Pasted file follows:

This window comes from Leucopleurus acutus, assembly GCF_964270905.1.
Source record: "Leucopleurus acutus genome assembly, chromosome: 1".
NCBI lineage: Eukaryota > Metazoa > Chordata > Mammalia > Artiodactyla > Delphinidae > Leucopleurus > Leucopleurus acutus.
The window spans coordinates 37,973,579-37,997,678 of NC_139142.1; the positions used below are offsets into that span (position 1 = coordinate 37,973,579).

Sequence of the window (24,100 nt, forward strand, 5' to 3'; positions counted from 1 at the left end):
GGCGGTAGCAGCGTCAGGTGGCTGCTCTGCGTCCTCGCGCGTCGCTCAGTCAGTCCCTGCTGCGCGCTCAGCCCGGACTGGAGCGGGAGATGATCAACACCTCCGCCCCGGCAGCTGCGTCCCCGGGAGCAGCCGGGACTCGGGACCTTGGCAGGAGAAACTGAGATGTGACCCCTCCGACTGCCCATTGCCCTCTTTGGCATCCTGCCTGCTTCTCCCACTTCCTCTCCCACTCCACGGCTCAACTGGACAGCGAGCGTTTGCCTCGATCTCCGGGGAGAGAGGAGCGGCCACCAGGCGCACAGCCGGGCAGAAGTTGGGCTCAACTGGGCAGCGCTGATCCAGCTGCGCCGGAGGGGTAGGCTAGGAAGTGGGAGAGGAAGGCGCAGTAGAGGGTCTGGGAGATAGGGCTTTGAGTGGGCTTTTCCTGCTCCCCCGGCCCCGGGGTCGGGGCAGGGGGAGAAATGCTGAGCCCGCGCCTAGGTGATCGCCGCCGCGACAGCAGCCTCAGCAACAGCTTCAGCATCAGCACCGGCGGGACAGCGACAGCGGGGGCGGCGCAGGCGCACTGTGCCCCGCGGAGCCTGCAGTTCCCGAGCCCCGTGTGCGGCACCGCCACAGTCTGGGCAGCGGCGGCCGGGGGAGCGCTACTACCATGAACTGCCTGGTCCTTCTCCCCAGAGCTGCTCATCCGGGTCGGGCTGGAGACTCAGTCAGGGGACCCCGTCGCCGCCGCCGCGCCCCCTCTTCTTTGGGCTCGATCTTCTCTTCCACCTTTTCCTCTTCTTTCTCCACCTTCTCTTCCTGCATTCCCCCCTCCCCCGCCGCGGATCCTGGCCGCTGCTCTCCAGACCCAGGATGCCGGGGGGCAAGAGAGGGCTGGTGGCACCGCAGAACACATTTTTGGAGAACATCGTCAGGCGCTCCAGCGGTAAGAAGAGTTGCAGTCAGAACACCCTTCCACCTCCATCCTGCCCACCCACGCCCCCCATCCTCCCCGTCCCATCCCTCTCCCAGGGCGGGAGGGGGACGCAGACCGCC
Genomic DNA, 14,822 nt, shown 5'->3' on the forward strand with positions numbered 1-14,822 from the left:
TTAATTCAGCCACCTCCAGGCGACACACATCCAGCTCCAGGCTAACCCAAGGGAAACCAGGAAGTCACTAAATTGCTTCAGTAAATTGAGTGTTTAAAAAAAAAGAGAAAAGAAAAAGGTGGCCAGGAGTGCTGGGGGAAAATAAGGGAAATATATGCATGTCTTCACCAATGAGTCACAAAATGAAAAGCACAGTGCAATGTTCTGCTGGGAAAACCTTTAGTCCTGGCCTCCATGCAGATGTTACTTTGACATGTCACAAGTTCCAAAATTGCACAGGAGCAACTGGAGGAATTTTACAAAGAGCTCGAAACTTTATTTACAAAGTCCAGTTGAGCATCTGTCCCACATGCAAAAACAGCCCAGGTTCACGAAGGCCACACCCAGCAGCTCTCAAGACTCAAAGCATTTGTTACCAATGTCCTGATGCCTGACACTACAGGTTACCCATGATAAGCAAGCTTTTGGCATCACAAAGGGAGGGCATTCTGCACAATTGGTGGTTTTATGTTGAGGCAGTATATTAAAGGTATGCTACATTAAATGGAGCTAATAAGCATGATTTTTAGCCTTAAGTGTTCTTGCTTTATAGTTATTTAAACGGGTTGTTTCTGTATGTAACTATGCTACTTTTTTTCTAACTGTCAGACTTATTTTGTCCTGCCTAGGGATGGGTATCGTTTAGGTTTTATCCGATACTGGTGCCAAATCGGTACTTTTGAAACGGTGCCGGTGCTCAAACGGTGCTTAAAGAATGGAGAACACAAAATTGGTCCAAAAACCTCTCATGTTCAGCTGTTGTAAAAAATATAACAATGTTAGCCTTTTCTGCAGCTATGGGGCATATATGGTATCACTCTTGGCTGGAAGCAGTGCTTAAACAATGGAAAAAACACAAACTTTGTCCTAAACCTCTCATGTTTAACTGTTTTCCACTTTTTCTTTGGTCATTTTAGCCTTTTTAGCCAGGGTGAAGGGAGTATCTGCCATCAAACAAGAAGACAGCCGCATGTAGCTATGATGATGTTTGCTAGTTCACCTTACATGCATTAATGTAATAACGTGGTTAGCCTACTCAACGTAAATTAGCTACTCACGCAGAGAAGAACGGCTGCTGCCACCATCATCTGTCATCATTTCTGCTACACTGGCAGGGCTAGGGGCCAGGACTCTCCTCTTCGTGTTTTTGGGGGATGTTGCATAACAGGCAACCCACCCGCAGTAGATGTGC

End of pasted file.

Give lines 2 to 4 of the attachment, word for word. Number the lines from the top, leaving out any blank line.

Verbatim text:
Source record: "Leucopleurus acutus genome assembly, chromosome: 1".
NCBI lineage: Eukaryota > Metazoa > Chordata > Mammalia > Artiodactyla > Delphinidae > Leucopleurus > Leucopleurus acutus.
The window spans coordinates 37,973,579-37,997,678 of NC_139142.1; the positions used below are offsets into that span (position 1 = coordinate 37,973,579).